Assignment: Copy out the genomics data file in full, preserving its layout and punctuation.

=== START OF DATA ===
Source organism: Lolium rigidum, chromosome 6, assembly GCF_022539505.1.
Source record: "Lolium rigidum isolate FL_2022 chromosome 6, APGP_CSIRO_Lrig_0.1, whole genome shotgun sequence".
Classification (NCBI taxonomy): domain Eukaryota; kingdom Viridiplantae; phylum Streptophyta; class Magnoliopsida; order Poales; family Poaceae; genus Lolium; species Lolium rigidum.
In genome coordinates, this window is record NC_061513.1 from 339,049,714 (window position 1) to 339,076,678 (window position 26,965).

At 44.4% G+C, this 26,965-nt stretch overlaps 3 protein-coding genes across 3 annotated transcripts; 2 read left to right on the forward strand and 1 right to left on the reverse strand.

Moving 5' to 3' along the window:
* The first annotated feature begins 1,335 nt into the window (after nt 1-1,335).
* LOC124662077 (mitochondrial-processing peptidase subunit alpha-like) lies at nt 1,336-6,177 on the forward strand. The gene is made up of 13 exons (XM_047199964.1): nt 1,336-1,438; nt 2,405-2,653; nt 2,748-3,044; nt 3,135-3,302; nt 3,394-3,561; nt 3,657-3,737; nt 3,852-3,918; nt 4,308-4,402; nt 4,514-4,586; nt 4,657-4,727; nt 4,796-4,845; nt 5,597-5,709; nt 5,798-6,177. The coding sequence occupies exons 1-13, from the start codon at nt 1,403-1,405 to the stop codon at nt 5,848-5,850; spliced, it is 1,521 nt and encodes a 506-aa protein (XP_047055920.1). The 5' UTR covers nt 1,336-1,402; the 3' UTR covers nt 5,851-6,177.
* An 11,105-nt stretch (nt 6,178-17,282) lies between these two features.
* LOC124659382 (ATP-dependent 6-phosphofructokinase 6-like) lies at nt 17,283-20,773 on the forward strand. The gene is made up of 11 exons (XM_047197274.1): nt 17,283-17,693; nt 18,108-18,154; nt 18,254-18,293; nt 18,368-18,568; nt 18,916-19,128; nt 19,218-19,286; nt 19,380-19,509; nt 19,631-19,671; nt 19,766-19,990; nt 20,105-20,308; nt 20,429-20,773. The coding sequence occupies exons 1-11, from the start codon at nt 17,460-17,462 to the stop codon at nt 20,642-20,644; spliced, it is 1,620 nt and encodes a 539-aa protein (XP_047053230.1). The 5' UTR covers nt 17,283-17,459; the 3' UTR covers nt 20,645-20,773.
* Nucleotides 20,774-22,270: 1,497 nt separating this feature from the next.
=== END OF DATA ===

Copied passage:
Source organism: Lolium rigidum, chromosome 6, assembly GCF_022539505.1.
Source record: "Lolium rigidum isolate FL_2022 chromosome 6, APGP_CSIRO_Lrig_0.1, whole genome shotgun sequence".
Classification (NCBI taxonomy): domain Eukaryota; kingdom Viridiplantae; phylum Streptophyta; class Magnoliopsida; order Poales; family Poaceae; genus Lolium; species Lolium rigidum.
In genome coordinates, this window is record NC_061513.1 from 339,049,714 (window position 1) to 339,076,678 (window position 26,965).

At 44.4% G+C, this 26,965-nt stretch overlaps 3 protein-coding genes across 3 annotated transcripts; 2 read left to right on the forward strand and 1 right to left on the reverse strand.

Moving 5' to 3' along the window:
* The first annotated feature begins 1,335 nt into the window (after nt 1-1,335).
* LOC124662077 (mitochondrial-processing peptidase subunit alpha-like) lies at nt 1,336-6,177 on the forward strand. The gene is made up of 13 exons (XM_047199964.1): nt 1,336-1,438; nt 2,405-2,653; nt 2,748-3,044; nt 3,135-3,302; nt 3,394-3,561; nt 3,657-3,737; nt 3,852-3,918; nt 4,308-4,402; nt 4,514-4,586; nt 4,657-4,727; nt 4,796-4,845; nt 5,597-5,709; nt 5,798-6,177. The coding sequence occupies exons 1-13, from the start codon at nt 1,403-1,405 to the stop codon at nt 5,848-5,850; spliced, it is 1,521 nt and encodes a 506-aa protein (XP_047055920.1). The 5' UTR covers nt 1,336-1,402; the 3' UTR covers nt 5,851-6,177.
* An 11,105-nt stretch (nt 6,178-17,282) lies between these two features.
* LOC124659382 (ATP-dependent 6-phosphofructokinase 6-like) lies at nt 17,283-20,773 on the forward strand. The gene is made up of 11 exons (XM_047197274.1): nt 17,283-17,693; nt 18,108-18,154; nt 18,254-18,293; nt 18,368-18,568; nt 18,916-19,128; nt 19,218-19,286; nt 19,380-19,509; nt 19,631-19,671; nt 19,766-19,990; nt 20,105-20,308; nt 20,429-20,773. The coding sequence occupies exons 1-11, from the start codon at nt 17,460-17,462 to the stop codon at nt 20,642-20,644; spliced, it is 1,620 nt and encodes a 539-aa protein (XP_047053230.1). The 5' UTR covers nt 17,283-17,459; the 3' UTR covers nt 20,645-20,773.
* Nucleotides 20,774-22,270: 1,497 nt separating this feature from the next.